Claudin-7 promotes the epithelial – mesenchymal transition in human colorectal cancer
Metrics: PDF 3272 views | HTML 1726 views | ?
Rahel Philip1, Sarah Heiler1, Wei Mu1, Markus W. Büchler2, Margot Zöller1 and Florian Thuma1
1 Department of Tumor Cell Biology, University Hospital of Surgery, Heidelberg
2 University Hospital of General Surgery, Heidelberg
Florian Thuma, email:
Margot Zöller, email:
Keywords: Colorectal cancer, claudin 7, EpCAM, cancer initiating cells, metastasis
Received: September 15, 2014 Accepted: December 02, 2014 Published: December 03, 2014
In colorectal cancer (CoCa) EpCAM is frequently associated with claudin-7. There is evidence that tumor-promoting EpCAM activities are modulated by the association with claudin-7. To support this hypothesis, claudin-7 was knocked-down (kd) in HT29 and SW948 cells.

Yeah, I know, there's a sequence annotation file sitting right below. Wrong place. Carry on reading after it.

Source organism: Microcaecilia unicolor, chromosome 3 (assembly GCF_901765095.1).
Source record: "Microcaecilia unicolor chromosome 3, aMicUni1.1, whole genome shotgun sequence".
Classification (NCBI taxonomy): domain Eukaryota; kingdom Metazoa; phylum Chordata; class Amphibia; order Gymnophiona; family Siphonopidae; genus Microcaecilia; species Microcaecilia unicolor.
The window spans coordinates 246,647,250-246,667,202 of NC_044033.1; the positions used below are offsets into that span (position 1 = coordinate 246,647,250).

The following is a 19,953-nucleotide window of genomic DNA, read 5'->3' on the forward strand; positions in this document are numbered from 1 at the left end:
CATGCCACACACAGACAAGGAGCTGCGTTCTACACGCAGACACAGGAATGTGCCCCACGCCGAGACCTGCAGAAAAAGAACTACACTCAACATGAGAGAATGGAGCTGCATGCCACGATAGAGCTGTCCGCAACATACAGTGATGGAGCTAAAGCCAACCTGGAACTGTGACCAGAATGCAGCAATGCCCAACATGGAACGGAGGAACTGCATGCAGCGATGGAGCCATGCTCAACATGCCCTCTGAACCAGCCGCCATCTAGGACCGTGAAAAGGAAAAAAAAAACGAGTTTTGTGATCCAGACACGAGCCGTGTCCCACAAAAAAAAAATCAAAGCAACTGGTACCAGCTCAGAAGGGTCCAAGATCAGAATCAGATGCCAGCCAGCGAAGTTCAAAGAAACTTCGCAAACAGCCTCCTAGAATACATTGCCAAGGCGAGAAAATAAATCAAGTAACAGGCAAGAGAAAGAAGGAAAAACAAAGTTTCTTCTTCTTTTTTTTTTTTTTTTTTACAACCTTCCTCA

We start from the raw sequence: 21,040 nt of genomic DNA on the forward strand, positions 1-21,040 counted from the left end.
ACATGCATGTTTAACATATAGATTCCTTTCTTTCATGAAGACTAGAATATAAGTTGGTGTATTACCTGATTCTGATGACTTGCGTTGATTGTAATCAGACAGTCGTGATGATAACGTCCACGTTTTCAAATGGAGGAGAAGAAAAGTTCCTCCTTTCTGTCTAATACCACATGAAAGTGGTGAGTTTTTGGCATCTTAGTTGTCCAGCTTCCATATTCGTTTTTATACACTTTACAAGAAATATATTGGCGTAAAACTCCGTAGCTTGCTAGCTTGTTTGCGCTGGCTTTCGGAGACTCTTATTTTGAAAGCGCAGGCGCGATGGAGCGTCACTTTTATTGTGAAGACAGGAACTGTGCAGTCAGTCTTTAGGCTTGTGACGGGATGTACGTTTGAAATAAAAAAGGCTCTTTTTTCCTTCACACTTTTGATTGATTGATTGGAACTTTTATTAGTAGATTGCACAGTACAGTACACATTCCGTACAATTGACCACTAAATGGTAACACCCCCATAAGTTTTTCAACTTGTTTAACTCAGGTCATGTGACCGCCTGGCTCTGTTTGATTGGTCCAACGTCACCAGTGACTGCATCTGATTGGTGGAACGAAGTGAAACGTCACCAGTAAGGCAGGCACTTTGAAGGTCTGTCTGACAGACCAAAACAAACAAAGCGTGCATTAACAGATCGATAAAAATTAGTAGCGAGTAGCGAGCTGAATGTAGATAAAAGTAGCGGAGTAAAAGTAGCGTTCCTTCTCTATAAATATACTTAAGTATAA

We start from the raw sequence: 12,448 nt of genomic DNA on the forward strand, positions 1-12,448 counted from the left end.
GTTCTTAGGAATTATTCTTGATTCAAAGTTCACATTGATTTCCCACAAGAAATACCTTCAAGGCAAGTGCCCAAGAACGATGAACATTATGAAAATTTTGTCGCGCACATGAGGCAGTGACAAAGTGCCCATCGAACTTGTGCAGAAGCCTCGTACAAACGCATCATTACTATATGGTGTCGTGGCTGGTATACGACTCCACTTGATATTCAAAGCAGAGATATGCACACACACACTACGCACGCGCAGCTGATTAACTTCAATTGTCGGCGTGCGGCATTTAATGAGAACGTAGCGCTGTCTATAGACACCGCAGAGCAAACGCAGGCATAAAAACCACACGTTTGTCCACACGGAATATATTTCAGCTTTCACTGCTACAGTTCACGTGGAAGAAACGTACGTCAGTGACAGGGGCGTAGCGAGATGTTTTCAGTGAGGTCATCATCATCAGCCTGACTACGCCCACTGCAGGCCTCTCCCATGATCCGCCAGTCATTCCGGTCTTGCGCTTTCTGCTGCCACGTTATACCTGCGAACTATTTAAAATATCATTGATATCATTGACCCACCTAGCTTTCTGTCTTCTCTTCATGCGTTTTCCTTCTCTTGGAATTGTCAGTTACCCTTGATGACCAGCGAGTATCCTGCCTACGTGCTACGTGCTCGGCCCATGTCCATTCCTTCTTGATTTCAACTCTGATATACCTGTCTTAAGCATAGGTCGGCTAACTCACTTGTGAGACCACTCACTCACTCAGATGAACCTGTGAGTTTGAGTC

HT29-cld7kd and SW948-cld7kd cells display decreased anchorage-independent growth and the capacity for holoclone-, respectively, sphere-formation is reduced. Tumor growth is delayed and cld7kd cells poorly metastasize. In line with this, migratory and invasive potential of cld7kd clones is strongly impaired, migration being inhibited by anti-CD49c, but not anti-EpCAM, although motility is reduced in EpCAM siRNA-treated cells. This is due to claudin-7 recruiting EpCAM in glycolipid-enriched membrane fractions towards claudin-7-associated TACE and presenilin2, which cleave EpCAM. The cleaved intracellular domain, EpIC, promotes epithelial-mesenchymal transition (EMT)-associated transcription factor expression, which together with fibronectin and vimentin are reduced in claudin-7kd cells. But, uptake of HT29wt and SW948wt exosomes by the claudin-7kd lines sufficed for transcription factor upregulation and for restoring motility.
Thus, claudin-7 contributes to motility and invasion and is required for recruiting EpCAM towards TACE/presenilin2. EpIC generation further supports motility by promoting a shift towards EMT. Notably, EMT features of cld7-competent metastatic CoCa cells can be transferred via exosomes to poorly metastatic cells.
All site content, except where otherwise noted, is licensed under a Creative Commons Attribution 3.0 License.